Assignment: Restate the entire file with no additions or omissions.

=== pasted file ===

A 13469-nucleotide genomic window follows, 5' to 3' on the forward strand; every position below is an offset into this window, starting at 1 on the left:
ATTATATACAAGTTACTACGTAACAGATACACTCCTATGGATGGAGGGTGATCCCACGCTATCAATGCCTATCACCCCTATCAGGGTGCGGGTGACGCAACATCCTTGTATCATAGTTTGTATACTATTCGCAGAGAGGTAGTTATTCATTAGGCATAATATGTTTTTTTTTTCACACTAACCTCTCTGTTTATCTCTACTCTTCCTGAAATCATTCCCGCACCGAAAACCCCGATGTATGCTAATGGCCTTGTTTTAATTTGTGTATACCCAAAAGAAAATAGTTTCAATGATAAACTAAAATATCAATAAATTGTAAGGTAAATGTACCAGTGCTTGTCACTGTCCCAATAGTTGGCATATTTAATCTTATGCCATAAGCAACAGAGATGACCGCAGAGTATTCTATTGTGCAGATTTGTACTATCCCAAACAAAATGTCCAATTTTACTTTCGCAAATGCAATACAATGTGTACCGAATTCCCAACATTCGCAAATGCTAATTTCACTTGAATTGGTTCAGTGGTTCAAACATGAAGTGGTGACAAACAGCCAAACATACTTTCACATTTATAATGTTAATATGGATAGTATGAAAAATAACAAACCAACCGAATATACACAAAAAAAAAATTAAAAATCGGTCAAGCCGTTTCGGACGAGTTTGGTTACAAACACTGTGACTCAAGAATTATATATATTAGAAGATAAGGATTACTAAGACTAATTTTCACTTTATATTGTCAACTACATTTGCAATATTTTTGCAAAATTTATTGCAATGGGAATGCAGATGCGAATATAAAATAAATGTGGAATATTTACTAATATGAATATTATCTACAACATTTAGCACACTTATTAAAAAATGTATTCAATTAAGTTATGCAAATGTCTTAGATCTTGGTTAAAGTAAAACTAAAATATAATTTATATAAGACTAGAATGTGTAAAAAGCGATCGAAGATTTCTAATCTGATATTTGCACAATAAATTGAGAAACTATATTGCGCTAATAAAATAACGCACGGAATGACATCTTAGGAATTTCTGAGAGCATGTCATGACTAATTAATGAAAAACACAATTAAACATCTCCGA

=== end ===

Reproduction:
A 13469-nucleotide genomic window follows, 5' to 3' on the forward strand; every position below is an offset into this window, starting at 1 on the left:
ATTATATACAAGTTACTACGTAACAGATACACTCCTATGGATGGAGGGTGATCCCACGCTATCAATGCCTATCACCCCTATCAGGGTGCGGGTGACGCAACATCCTTGTATCATAGTTTGTATACTATTCGCAGAGAGGTAGTTATTCATTAGGCATAATATGTTTTTTTTTTCACACTAACCTCTCTGTTTATCTCTACTCTTCCTGAAATCATTCCCGCACCGAAAACCCCGATGTATGCTAATGGCCTTGTTTTAATTTGTGTATACCCAAAAGAAAATAGTTTCAATGATAAACTAAAATATCAATAAATTGTAAGGTAAATGTACCAGTGCTTGTCACTGTCCCAATAGTTGGCATATTTAATCTTATGCCATAAGCAACAGAGATGACCGCAGAGTATTCTATTGTGCAGATTTGTACTATCCCAAACAAAATGTCCAATTTTACTTTCGCAAATGCAATACAATGTGTACCGAATTCCCAACATTCGCAAATGCTAATTTCACTTGAATTGGTTCAGTGGTTCAAACATGAAGTGGTGACAAACAGCCAAACATACTTTCACATTTATAATGTTAATATGGATAGTATGAAAAATAACAAACCAACCGAATATACACAAAAAAAAAATTAAAAATCGGTCAAGCCGTTTCGGACGAGTTTGGTTACAAACACTGTGACTCAAGAATTATATATATTAGAAGATAAGGATTACTAAGACTAATTTTCACTTTATATTGTCAACTACATTTGCAATATTTTTGCAAAATTTATTGCAATGGGAATGCAGATGCGAATATAAAATAAATGTGGAATATTTACTAATATGAATATTATCTACAACATTTAGCACACTTATTAAAAAATGTATTCAATTAAGTTATGCAAATGTCTTAGATCTTGGTTAAAGTAAAACTAAAATATAATTTATATAAGACTAGAATGTGTAAAAAGCGATCGAAGATTTCTAATCTGATATTTGCACAATAAATTGAGAAACTATATTGCGCTAATAAAATAACGCACGGAATGACATCTTAGGAATTTCTGAGAGCATGTCATGACTAATTAATGAAAAACACAATTAAACATCTCCGA